Dated by carbon dating
Dated by carbon dating - adviceondatingonline com
If this water is in contact with significant quantities of limestone, it will contain many carbon atoms from dissolved limestone.Since limestone contains very little, if any, radiocarbon, clam shells will contain less radiocarbon than would have been the case if they had gotten their carbon atoms from the air.
But, carbon dating can't be used to date either rocks or fossils.
Other radiometric dating methods such as potassium-argon or rubidium-strontium are used for such purposes by those who believe that the earth is billions of years old.
Radiocarbon is not suitable for this purpose because it is only applicable: a) on a time scale of thousands of years and b) to remains of once-living organisms (with minor exceptions, from which rocks are excluded).
These two measures of time will only be the same if all of the assumptions which go into the conventional radiocarbon dating technique are valid.
Comparison of ancient, historically dated artifacts (from Egypt, for example) with their radiocarbon dates has revealed that radiocarbon years and calendar years are not the same even for the last 5,000 calendar years.
Thus carbon dating says nothing at all about millions of years, and often lacks accuracy even with historical specimens, denying as it does the truth of the great Flood.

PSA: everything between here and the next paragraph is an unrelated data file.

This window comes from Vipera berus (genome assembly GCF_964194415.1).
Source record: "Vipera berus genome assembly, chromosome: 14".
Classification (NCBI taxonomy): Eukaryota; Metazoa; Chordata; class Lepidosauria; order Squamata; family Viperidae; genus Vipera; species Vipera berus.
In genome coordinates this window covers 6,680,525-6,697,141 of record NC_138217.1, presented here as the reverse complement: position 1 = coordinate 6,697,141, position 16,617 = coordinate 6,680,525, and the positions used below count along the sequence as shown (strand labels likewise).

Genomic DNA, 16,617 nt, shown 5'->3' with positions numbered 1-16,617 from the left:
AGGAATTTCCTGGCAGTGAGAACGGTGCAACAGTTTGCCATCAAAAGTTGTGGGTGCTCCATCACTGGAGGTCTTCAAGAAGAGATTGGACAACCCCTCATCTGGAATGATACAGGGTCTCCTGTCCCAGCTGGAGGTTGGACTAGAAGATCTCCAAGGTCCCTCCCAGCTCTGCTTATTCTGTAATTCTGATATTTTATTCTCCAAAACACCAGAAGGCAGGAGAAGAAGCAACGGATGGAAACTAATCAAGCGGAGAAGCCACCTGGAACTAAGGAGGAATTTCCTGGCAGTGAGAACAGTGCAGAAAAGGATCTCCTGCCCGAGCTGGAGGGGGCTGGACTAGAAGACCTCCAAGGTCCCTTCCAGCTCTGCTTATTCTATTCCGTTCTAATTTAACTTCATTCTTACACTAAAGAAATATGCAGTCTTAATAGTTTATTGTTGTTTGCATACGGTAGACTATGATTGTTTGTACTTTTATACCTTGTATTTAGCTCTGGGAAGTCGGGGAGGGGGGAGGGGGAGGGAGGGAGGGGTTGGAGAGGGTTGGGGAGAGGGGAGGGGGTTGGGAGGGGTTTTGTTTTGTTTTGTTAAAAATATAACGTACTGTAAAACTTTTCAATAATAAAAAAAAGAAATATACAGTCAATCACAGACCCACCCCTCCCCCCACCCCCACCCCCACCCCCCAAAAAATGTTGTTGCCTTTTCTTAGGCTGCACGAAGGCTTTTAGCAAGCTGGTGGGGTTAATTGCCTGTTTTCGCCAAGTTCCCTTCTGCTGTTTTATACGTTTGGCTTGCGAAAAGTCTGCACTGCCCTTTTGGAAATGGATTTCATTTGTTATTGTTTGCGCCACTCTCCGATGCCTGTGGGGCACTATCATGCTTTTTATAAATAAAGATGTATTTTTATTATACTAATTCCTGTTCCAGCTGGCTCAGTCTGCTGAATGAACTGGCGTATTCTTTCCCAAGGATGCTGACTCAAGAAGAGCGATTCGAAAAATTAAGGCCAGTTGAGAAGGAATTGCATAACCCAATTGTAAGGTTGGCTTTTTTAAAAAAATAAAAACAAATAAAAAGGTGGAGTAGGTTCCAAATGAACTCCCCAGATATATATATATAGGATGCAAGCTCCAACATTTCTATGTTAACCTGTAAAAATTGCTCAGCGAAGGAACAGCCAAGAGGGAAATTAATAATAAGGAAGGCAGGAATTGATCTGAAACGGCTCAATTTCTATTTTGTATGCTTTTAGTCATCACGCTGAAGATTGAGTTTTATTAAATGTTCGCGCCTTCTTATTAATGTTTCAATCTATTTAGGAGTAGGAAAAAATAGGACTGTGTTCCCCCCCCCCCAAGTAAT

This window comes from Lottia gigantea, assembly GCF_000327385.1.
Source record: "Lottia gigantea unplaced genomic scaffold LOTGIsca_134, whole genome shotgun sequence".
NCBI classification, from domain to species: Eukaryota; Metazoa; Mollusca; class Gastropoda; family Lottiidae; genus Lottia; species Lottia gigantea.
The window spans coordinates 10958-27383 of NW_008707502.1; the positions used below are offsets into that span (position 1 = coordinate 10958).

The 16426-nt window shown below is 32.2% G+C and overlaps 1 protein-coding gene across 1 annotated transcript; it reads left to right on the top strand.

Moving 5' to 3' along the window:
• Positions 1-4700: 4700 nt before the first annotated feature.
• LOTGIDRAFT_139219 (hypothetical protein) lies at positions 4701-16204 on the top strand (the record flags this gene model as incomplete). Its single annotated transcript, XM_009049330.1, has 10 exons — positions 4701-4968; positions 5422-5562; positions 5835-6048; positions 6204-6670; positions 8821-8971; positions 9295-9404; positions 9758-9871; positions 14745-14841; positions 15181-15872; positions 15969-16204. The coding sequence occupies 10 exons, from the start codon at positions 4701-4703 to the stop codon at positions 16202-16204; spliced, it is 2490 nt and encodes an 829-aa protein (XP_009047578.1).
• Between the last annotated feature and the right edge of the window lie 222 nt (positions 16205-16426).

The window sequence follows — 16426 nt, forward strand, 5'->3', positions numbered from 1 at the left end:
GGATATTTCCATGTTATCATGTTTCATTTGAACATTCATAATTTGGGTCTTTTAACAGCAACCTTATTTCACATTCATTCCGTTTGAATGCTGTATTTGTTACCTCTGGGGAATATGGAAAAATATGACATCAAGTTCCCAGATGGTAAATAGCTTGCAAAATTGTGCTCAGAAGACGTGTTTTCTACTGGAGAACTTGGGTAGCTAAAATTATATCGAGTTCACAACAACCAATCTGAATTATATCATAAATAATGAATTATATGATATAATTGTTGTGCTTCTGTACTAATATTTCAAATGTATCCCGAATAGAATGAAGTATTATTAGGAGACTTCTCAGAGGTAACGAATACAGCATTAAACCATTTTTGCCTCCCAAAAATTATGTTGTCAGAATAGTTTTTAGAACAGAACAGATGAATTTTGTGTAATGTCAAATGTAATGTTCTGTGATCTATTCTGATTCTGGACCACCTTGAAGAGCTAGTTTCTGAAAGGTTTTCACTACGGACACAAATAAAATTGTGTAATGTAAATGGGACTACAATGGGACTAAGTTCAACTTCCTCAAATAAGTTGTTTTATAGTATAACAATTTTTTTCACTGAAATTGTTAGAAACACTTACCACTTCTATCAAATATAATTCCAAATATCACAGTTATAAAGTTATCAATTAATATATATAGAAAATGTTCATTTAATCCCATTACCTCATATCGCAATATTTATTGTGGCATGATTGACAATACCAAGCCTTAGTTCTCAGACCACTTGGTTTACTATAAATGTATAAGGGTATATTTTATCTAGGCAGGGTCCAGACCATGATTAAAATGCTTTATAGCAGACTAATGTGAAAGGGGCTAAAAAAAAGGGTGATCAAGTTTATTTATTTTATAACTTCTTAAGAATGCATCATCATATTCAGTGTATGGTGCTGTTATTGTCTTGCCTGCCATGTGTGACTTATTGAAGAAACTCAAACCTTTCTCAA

In reality, its measured disequilibrium points to just such a world-altering event, not many years ago.
Thus the earth's atmosphere couldn't be any older than this.
Efforts to salvage carbon dating are many and varied, with calibration curves attempting to bring the C-14 "dates" in line with historical dates, but these produce predictably unreliable results.
MYTH #2 Radiocarbon dating has established the date of some organic materials (e.g., some peat deposits) to be well in excess of 50,000 years, thus rendering a recent creation (6 to 10 thousand years ago) impossible.
Some organic materials do give radiocarbon ages in excess of 50,000 "radiocarbon years." However, it is important to distinguish between "radiocarbon years" and calendar years.
It is only useful for once-living things which still contain carbon, like flesh or bone or wood.